You clean Windows XP in an effort to rid it of things that shouldn’t be on your computer and things you don’t need on your computer. The following list explains some of the things a cleaning tries to sweep off your PC and some of the tools you can use to clean things up:

Term Definition Term Definition
adware A program that delivers advertising directly to your computer, typically in the form of pop-ups. program inventory A list of what programs should be installed on your system.
archive A data file kept for historical reasons. RAM An acronym for random access memory. RAM is used as the working area for both programs and data being processed by the computer.
cache A storage area used as a repository of temporary files. Caches are typically implemented by programs because reading information from a cache is much quicker than retrieving it from the primary source. All Web browsers implement some sort of cache to make browsing the Web faster. Registry The central repository of all configuration information in a Windows XP system.
cookie A small data file, stored on your system, designed to save information about you and your preferences. This information is used by Web sites to customize the information presented to you in some way. spam Unsolicited e-mail received from people or companies that you have no prior relationship with, or from people or companies that you previously severed your relationship with.
firewall Software or hardware designed to prohibit unauthorized access to your system across a network. spyware A program that reports information about you or your actions to someone else, all without your knowledge.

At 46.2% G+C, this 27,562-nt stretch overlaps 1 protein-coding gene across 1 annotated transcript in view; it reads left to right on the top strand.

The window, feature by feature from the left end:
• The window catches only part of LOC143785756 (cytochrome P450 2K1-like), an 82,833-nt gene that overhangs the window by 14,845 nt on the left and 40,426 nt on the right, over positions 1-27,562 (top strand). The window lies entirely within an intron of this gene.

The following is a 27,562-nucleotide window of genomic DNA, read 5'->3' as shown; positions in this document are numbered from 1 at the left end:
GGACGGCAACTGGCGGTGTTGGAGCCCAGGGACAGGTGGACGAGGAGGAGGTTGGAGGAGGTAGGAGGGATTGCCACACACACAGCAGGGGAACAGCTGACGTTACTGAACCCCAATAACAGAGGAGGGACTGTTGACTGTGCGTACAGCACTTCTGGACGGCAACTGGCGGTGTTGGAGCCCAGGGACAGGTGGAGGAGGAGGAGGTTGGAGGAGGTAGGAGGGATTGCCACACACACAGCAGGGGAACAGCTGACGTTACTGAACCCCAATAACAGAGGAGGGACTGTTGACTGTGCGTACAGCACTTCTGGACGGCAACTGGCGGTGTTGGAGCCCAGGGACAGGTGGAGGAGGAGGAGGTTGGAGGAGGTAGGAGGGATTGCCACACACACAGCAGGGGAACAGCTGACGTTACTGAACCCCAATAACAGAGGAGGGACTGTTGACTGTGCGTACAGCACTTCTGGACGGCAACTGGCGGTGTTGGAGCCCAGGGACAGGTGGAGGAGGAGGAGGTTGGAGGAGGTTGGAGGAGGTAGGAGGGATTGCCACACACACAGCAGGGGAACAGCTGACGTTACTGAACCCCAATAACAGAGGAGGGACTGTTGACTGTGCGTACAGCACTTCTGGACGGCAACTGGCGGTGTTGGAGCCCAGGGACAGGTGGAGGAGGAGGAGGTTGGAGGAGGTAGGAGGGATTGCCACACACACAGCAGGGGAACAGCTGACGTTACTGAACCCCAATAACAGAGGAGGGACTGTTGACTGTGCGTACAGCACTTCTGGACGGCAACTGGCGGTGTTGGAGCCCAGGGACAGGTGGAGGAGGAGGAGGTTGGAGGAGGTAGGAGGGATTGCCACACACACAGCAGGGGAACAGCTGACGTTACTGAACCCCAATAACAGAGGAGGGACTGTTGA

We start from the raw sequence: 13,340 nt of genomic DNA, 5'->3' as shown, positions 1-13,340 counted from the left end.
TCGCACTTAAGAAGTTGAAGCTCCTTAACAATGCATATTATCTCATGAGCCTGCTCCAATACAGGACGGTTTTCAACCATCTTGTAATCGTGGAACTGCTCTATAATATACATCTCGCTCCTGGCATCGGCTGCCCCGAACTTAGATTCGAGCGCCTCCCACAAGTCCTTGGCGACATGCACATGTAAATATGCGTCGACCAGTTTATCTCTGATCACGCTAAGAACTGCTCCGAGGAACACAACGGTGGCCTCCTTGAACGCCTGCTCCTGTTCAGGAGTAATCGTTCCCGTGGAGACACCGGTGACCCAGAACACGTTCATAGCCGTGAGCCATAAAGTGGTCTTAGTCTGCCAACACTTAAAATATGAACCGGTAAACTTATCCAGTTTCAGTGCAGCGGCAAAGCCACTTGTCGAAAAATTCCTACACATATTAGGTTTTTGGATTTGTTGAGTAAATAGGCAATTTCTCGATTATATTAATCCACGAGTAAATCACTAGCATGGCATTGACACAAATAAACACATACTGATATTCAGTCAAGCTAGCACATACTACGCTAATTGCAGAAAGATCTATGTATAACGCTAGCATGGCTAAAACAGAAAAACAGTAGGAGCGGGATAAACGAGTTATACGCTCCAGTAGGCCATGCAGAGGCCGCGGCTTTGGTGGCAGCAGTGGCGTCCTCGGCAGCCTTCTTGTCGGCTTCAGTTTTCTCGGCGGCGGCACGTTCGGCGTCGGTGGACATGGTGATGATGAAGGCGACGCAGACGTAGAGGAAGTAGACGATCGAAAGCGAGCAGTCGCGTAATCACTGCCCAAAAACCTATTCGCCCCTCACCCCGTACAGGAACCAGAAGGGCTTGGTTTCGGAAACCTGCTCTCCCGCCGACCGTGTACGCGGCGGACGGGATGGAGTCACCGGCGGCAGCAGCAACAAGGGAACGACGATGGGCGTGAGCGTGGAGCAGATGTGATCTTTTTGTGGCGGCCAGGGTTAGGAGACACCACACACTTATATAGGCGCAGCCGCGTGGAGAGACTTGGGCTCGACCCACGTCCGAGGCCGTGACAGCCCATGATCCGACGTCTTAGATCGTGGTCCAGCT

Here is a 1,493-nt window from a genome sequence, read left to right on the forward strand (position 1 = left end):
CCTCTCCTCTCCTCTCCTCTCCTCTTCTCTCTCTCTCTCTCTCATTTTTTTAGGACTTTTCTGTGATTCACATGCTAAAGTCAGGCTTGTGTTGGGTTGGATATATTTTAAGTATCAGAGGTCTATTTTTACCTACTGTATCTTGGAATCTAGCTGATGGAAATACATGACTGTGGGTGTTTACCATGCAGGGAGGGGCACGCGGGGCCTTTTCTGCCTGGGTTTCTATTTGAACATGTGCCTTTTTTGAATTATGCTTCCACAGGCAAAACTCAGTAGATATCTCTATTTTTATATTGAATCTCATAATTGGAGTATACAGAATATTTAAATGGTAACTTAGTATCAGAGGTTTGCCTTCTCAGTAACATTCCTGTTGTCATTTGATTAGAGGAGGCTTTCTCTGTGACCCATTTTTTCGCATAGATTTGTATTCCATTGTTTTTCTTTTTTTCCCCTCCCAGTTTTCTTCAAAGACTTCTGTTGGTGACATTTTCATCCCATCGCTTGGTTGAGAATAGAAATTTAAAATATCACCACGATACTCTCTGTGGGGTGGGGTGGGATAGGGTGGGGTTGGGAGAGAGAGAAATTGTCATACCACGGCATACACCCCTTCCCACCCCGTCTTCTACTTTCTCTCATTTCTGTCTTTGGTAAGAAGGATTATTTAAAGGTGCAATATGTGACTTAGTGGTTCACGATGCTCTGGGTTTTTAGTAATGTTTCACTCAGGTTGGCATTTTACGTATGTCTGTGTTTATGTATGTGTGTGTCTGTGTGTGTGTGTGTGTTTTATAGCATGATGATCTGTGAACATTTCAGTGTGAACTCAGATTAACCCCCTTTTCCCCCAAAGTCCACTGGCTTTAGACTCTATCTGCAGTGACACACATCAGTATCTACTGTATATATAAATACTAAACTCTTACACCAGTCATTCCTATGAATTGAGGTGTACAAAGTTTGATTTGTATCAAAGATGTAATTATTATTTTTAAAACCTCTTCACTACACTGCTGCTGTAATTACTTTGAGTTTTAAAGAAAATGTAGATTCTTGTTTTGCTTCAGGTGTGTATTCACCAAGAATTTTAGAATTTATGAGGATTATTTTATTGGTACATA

flash drive A storage device implemented through the use of static RAM. The memory is viewed as a disk drive by Windows, even though the device has no moving parts. Flash drives are relatively small in size (64MB to 512MB) but are extremely fast. temporary files Data files created by programs for temporary use. Sometimes temporary files aren’t deleted properly, and they end up cluttering a system with unnecessary data.
orphan data Data files left behind by a program long-since removed from a system. Trojan horse Effectively the same as a virus, but delivered to your system as part of an otherwise acceptable software program.
pop-up A form of advertisement that results in small browser windows “popping up” on your screen. Pop-ups can be displayed by visiting Web pages that include code that displays them, or by the installation of adware on your system. virus A program designed to interrupt or change your computing efforts, or designed to corrupt or destroy data. A virus always includes ways to propagate and spread itself to others.